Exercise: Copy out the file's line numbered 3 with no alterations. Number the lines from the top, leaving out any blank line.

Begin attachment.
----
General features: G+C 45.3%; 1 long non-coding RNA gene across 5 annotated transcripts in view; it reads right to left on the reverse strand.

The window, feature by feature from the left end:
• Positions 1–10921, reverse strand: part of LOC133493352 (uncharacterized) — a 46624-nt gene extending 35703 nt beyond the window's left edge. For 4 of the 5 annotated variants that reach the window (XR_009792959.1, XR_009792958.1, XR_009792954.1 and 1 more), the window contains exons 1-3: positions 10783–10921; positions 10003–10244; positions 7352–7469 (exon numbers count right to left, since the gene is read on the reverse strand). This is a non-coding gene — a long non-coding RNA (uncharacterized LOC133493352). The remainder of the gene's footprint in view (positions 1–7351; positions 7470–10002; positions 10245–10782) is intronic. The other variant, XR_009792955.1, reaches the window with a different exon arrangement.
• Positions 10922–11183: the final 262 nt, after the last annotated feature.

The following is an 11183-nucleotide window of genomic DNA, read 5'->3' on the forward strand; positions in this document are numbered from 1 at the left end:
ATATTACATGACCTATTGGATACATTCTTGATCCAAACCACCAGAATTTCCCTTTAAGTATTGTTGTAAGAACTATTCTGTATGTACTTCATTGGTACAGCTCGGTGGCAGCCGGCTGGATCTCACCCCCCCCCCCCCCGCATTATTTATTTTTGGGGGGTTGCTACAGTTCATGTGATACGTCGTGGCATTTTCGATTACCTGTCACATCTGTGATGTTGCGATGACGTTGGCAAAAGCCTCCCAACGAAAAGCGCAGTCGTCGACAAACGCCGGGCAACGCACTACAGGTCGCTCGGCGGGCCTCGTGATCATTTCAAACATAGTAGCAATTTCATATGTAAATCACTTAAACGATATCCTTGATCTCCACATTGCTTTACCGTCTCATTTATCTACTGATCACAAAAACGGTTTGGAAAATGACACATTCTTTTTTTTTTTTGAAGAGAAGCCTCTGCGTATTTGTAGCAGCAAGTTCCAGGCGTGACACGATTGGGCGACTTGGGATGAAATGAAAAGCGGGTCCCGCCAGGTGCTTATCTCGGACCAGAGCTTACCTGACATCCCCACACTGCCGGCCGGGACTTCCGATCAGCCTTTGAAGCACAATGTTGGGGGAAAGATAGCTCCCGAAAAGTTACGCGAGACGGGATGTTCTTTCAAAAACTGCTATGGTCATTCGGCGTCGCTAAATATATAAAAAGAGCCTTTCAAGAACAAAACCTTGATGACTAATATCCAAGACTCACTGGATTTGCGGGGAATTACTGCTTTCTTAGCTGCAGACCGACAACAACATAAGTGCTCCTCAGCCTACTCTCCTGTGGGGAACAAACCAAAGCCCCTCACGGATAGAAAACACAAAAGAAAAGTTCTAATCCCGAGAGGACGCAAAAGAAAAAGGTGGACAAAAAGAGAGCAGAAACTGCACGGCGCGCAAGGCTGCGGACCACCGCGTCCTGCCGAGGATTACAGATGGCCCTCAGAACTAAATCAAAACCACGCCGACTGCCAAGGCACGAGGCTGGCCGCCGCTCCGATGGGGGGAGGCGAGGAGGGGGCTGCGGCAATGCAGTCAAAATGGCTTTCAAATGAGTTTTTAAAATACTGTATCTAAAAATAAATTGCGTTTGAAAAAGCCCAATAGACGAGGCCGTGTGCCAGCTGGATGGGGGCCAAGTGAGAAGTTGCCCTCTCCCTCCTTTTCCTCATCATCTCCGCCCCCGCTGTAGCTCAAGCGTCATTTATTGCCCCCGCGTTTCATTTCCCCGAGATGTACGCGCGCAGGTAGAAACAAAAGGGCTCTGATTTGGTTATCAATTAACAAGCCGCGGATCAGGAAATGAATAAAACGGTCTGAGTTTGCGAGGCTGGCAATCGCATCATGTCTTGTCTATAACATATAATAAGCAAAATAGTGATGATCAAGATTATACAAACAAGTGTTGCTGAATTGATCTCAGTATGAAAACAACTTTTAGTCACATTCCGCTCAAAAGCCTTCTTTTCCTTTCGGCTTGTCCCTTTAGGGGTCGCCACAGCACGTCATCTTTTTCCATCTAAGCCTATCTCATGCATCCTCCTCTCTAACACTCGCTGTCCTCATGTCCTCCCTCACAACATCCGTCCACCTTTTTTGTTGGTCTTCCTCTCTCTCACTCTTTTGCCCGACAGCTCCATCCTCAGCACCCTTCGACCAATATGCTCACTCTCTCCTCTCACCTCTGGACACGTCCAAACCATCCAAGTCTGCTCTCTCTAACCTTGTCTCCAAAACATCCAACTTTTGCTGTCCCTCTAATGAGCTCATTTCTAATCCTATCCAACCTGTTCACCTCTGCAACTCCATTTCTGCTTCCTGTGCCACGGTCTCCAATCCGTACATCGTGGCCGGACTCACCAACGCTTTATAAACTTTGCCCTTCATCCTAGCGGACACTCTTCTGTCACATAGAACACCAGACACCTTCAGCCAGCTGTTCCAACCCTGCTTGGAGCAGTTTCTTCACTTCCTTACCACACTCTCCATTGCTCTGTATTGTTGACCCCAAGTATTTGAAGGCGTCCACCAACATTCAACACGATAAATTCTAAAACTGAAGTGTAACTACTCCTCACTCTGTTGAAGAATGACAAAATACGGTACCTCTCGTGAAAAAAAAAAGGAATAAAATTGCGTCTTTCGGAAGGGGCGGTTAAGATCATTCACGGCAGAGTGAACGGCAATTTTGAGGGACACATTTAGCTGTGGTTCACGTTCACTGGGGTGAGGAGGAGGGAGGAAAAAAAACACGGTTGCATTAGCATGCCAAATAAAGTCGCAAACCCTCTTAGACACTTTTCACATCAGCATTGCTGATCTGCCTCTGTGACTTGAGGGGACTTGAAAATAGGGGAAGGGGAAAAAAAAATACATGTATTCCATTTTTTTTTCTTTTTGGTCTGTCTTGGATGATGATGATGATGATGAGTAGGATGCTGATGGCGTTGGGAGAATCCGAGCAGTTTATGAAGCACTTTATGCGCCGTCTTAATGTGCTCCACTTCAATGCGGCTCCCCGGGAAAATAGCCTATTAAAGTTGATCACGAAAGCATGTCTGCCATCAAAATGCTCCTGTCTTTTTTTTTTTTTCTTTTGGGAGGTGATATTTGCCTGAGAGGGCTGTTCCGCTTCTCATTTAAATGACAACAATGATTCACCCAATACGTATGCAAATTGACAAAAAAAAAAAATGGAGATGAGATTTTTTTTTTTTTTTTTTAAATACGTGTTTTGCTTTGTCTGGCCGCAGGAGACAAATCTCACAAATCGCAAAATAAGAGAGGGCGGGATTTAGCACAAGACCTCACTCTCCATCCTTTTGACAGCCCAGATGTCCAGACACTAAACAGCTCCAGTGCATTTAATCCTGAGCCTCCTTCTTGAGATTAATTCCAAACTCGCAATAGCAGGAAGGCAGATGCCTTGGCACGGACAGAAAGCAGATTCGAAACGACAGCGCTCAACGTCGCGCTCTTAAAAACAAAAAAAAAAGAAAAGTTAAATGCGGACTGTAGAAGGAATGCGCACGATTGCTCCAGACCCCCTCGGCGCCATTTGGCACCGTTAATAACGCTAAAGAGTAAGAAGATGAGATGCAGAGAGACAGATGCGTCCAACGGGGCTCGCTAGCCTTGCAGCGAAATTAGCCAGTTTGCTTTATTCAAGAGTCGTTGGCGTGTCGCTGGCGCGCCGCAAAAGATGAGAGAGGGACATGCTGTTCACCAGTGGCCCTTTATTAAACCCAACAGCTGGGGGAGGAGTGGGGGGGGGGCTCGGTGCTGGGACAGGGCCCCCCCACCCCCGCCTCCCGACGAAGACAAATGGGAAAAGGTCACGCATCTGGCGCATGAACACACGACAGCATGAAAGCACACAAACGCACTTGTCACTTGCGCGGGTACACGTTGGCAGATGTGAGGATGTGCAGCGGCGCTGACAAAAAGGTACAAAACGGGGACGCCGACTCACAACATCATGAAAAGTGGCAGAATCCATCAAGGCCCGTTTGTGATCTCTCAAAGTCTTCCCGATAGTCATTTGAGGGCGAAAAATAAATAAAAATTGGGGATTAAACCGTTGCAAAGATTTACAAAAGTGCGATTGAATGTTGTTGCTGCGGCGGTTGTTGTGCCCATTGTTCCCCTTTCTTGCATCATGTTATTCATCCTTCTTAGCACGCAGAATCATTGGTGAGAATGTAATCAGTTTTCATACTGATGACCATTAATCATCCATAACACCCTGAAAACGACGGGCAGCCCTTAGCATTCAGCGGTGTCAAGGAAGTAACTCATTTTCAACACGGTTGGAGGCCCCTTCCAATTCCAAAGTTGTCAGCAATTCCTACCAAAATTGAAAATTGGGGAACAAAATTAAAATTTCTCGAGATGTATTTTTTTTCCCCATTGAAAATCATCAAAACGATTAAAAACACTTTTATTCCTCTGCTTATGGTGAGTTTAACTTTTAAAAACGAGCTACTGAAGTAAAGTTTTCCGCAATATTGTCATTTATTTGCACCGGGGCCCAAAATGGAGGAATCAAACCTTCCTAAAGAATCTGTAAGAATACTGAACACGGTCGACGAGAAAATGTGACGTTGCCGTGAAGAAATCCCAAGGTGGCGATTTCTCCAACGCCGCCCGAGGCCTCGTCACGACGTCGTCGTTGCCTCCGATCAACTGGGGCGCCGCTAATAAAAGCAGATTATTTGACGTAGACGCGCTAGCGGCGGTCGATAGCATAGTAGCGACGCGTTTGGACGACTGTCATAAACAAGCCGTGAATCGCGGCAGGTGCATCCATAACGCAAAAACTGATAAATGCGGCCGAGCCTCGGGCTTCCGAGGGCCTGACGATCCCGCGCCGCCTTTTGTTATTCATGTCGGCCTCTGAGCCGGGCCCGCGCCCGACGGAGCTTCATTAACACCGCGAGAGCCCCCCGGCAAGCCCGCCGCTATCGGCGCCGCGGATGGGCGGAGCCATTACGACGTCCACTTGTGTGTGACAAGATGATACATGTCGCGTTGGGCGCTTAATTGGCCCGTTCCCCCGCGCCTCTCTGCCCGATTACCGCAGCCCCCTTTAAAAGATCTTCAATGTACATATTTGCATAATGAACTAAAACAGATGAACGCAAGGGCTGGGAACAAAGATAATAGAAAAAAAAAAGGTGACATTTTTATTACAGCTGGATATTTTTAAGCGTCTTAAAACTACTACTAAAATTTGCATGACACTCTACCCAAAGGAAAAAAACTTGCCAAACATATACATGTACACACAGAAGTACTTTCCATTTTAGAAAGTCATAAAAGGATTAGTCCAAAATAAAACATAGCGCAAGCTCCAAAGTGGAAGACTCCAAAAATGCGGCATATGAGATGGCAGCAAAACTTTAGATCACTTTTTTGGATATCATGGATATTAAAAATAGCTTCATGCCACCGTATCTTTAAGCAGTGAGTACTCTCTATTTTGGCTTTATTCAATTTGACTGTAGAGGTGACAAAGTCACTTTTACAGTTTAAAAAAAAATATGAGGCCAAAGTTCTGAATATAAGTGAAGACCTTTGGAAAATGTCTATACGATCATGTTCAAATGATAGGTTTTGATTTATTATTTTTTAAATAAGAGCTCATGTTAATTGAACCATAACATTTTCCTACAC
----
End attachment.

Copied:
• Positions 1–10921, reverse strand: part of LOC133493352 (uncharacterized) — a 46624-nt gene extending 35703 nt beyond the window's left edge. For 4 of the 5 annotated variants that reach the window (XR_009792959.1, XR_009792958.1, XR_009792954.1 and 1 more), the window contains exons 1-3: positions 10783–10921; positions 10003–10244; positions 7352–7469 (exon numbers count right to left, since the gene is read on the reverse strand). This is a non-coding gene — a long non-coding RNA (uncharacterized LOC133493352). The remainder of the gene's footprint in view (positions 1–7351; positions 7470–10002; positions 10245–10782) is intronic. The other variant, XR_009792955.1, reaches the window with a different exon arrangement.